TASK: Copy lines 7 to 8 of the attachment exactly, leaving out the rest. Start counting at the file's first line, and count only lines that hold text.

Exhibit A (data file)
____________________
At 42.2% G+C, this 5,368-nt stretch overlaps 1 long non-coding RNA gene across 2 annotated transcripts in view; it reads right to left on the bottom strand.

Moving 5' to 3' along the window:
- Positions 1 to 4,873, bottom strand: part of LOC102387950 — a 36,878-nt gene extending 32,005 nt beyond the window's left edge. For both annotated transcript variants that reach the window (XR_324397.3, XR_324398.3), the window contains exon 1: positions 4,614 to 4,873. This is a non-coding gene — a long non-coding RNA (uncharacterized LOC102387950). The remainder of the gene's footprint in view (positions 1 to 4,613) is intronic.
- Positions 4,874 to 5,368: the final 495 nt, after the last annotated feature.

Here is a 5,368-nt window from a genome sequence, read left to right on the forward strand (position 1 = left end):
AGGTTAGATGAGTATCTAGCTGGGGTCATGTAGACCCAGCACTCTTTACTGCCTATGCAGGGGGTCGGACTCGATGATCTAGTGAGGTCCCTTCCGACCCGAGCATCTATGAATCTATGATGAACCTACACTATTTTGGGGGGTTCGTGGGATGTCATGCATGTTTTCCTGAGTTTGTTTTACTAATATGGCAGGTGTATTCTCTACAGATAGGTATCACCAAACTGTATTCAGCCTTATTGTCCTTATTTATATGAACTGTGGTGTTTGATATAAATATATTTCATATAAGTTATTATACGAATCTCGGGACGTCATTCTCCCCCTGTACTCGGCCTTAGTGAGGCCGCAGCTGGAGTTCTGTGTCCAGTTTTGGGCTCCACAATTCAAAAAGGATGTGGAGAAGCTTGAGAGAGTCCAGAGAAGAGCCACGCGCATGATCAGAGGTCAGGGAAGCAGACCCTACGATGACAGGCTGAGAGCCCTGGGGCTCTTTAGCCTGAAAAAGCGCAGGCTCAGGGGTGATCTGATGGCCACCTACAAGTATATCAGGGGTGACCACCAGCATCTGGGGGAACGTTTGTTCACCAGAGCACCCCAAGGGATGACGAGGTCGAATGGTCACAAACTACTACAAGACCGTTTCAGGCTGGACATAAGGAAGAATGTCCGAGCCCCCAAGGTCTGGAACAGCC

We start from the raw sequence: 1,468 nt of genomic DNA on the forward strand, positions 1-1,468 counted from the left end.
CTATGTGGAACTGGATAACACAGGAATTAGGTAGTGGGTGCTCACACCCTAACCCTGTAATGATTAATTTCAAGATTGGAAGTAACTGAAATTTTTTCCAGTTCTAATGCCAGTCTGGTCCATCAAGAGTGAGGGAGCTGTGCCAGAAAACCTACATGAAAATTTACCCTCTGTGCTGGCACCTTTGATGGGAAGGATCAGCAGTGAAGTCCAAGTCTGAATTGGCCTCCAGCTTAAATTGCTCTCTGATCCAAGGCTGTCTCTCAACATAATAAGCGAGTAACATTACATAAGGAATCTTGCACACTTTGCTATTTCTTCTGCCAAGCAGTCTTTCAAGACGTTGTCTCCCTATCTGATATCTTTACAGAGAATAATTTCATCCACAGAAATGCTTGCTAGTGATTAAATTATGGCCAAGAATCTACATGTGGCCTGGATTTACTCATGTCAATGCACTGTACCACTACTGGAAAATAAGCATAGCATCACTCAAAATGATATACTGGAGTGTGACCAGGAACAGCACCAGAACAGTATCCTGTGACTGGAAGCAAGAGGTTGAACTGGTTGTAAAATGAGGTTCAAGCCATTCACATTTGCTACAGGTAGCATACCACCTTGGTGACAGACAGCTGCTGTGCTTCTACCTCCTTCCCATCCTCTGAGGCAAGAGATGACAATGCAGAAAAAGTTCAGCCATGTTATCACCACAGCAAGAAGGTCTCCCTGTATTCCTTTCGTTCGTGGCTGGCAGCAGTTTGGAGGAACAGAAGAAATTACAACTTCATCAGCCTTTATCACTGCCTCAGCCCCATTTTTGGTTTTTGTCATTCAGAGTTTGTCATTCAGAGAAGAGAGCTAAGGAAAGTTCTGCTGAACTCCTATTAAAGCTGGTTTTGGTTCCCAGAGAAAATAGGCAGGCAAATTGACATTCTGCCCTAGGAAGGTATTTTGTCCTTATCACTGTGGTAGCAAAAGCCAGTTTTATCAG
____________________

We start from the raw sequence: 1,468 nt of genomic DNA on the forward strand, positions 1-1,468 counted from the left end.
CTATGTGGAACTGGATAACACAGGAATTAGGTAGTGGGTGCTCACACCCTAACCCTGTAATGATTAATTTCAAGATTGGAAGTAACTGAAATTTTTTCCAGTTCTAATGCCAGTCTGGTCCATCAAGAGTGAGGGAGCTGTGCCAGAAAACCTACATGAAAATTTACCCTCTGTGCTGGCACCTTTGATGGGAAGGATCAGCAGTGAAGTCCAAGTCTGAATTGGCCTCCAGCTTAAATTGCTCTCTGATCCAAGGCTGTCTCTCAACATAATAAGCGAGTAACATTACATAAGGAATCTTGCACACTTTGCTATTTCTTCTGCCAAGCAGTCTTTCAAGACGTTGTCTCCCTATCTGATATCTTTACAGAGAATAATTTCATCCACAGAAATGCTTGCTAGTGATTAAATTATGGCCAAGAATCTACATGTGGCCTGGATTTACTCATGTCAATGCACTGTACCACTACTGGAAAATAAGCATAGCATCACTCAAAATGATATACTGGAGTGTGACCAGGAACAGCACCAGAACAGTATCCTGTGACTGGAAGCAAGAGGTTGAACTGGTTGTAAAATGAGGTTCAAGCCATTCACATTTGCTACAGGTAGCATACCACCTTGGTGACAGACAGCTGCTGTGCTTCTACCTCCTTCCCATCCTCTGAGGCAAGAGATGACAATGCAGAAAAAGTTCAGCCATGTTATCACCACAGCAAGAAGGTCTCCCTGTATTCCTTTCGTTCGTGGCTGGCAGCAGTTTGGAGGAACAGAAGAAATTACAACTTCATCAGCCTTTATCACTGCCTCAGCCCCATTTTTGGTTTTTGTCATTCAGAGTTTGTCATTCAGAGAAGAGAGCTAAGGAAAGTTCTGCTGAACTCCTATTAAAGCTGGTTTTGGTTCCCAGAGAAAATAGGCAGGCAAATTGACATTCTGCCCTAGGAAGGTATTTTGTCCTTATCACTGTGGTAGCAAAAGCCAGTTTTATCAG